Book Review: Keturah {Lisa T. Bergren}

by - 12:41 PM

*breaks into the "Hallelujah" chorus*

I feel so free now that this book is finally over.

I almost DNF-ed it - almost - but I forced myself to keep reading because it was a review book.

Honestly, I'm glad I did . . . but only because it gives me the satisfaction of having conquered this *cough* interesting book.

As you can see, I'm back with yet another book review! Aren't you thrilled? My reviews are always so professional and insightful. (Seriously, what would you do without them? :P)

I have many, many thoughts on this book . . . so shall we begin? 


In 1772 England, Lady Keturah Banning Tomlinson and her sisters find themselves the heiresses of their father's estates and know they have one option: Go to the West Indies to save what is left of their heritage.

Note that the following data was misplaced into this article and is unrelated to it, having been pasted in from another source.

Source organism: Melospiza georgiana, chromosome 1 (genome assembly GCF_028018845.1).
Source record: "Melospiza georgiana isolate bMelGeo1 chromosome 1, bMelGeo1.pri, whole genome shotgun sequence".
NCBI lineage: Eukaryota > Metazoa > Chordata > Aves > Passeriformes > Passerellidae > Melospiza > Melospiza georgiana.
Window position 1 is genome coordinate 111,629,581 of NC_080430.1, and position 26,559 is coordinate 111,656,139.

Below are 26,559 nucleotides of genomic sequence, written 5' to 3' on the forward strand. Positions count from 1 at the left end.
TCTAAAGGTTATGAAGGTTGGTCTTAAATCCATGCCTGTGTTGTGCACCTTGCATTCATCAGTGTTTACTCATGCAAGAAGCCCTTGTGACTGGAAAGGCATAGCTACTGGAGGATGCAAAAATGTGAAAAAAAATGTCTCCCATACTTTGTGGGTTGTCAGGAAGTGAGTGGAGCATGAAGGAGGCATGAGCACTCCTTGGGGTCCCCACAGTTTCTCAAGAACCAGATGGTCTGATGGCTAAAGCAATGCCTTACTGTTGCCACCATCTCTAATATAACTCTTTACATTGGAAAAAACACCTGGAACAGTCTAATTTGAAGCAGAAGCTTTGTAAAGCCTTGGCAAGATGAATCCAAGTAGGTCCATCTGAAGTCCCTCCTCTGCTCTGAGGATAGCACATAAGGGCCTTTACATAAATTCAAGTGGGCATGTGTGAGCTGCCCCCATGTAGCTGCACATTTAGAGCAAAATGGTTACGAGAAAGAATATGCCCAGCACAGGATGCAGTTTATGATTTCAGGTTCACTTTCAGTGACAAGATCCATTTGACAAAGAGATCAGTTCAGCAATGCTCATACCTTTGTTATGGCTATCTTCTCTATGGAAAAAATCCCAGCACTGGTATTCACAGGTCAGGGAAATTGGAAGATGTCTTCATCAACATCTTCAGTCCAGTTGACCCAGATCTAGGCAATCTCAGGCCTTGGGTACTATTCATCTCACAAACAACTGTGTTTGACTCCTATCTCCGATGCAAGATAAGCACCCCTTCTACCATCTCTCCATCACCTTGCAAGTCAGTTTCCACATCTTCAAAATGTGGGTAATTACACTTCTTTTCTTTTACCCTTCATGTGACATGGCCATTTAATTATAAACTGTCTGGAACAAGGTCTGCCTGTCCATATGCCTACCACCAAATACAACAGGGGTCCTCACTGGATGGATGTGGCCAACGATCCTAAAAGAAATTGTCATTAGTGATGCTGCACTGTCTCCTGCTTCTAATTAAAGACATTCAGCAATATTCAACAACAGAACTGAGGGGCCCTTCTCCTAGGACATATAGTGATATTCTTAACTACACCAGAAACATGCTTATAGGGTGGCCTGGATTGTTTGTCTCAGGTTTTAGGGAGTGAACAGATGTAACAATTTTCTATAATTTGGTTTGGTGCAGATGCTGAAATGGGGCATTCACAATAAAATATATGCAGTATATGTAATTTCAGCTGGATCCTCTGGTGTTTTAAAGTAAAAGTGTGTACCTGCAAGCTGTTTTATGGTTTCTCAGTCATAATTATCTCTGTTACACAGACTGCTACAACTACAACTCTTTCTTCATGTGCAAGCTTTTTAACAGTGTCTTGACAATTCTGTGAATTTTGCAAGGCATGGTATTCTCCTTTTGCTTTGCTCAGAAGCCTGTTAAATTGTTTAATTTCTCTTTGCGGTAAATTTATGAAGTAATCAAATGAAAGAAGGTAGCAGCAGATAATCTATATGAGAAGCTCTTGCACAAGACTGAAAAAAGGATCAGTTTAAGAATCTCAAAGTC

Although it flies against all the conventions for women of the time, they're determined to make their own way in the world. But once they arrive in the Caribbean, proper gender roles are the least of their concerns. On the infamous island of Nevis, the sisters discover the legacy of the legendary sugar barons has vastly declined--and that's just the start of 
what their eyes are opened to in this unfamiliar world. 

Keturah never intends to put herself at the mercy of a man again, but every man on the island seems to be trying to win her hand and, with it, the ownership of her plantation. She could desperately use an ally, but even an unexpected reunion with a childhood friend leaves her questioning his motives. 

Set on keeping her family together and saving her father's once-great plantation, can Keturah ever surrender her stubbornness and guarded heart to God and find the healing and love awaiting her?

(Find on Goodreads & Amazon)

(Find my review on Goodreads & Amazon)